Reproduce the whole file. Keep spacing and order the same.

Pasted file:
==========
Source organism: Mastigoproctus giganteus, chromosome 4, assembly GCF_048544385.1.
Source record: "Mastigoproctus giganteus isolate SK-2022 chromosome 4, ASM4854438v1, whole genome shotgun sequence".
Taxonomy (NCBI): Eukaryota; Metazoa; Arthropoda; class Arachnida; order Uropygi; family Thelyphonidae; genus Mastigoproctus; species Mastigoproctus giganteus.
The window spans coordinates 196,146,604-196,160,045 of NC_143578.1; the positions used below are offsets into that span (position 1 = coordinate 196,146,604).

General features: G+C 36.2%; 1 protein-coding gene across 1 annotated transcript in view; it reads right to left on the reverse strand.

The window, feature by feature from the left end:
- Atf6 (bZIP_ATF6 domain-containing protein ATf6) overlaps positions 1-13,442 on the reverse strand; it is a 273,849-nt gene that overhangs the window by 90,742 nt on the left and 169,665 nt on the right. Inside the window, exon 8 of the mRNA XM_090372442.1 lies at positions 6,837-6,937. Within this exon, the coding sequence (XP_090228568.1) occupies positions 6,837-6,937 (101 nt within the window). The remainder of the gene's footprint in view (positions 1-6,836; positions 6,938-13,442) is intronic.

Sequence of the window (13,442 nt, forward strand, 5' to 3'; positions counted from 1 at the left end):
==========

Source organism: Mastigoproctus giganteus, chromosome 4, assembly GCF_048544385.1.
Source record: "Mastigoproctus giganteus isolate SK-2022 chromosome 4, ASM4854438v1, whole genome shotgun sequence".
Taxonomy (NCBI): Eukaryota; Metazoa; Arthropoda; class Arachnida; order Uropygi; family Thelyphonidae; genus Mastigoproctus; species Mastigoproctus giganteus.
The window spans coordinates 196,146,604-196,160,045 of NC_143578.1; the positions used below are offsets into that span (position 1 = coordinate 196,146,604).

General features: G+C 36.2%; 1 protein-coding gene across 1 annotated transcript in view; it reads right to left on the reverse strand.

The window, feature by feature from the left end:
- Atf6 (bZIP_ATF6 domain-containing protein ATf6) overlaps positions 1-13,442 on the reverse strand; it is a 273,849-nt gene that overhangs the window by 90,742 nt on the left and 169,665 nt on the right. Inside the window, exon 8 of the mRNA XM_090372442.1 lies at positions 6,837-6,937. Within this exon, the coding sequence (XP_090228568.1) occupies positions 6,837-6,937 (101 nt within the window). The remainder of the gene's footprint in view (positions 1-6,836; positions 6,938-13,442) is intronic.

Sequence of the window (13,442 nt, forward strand, 5' to 3'; positions counted from 1 at the left end):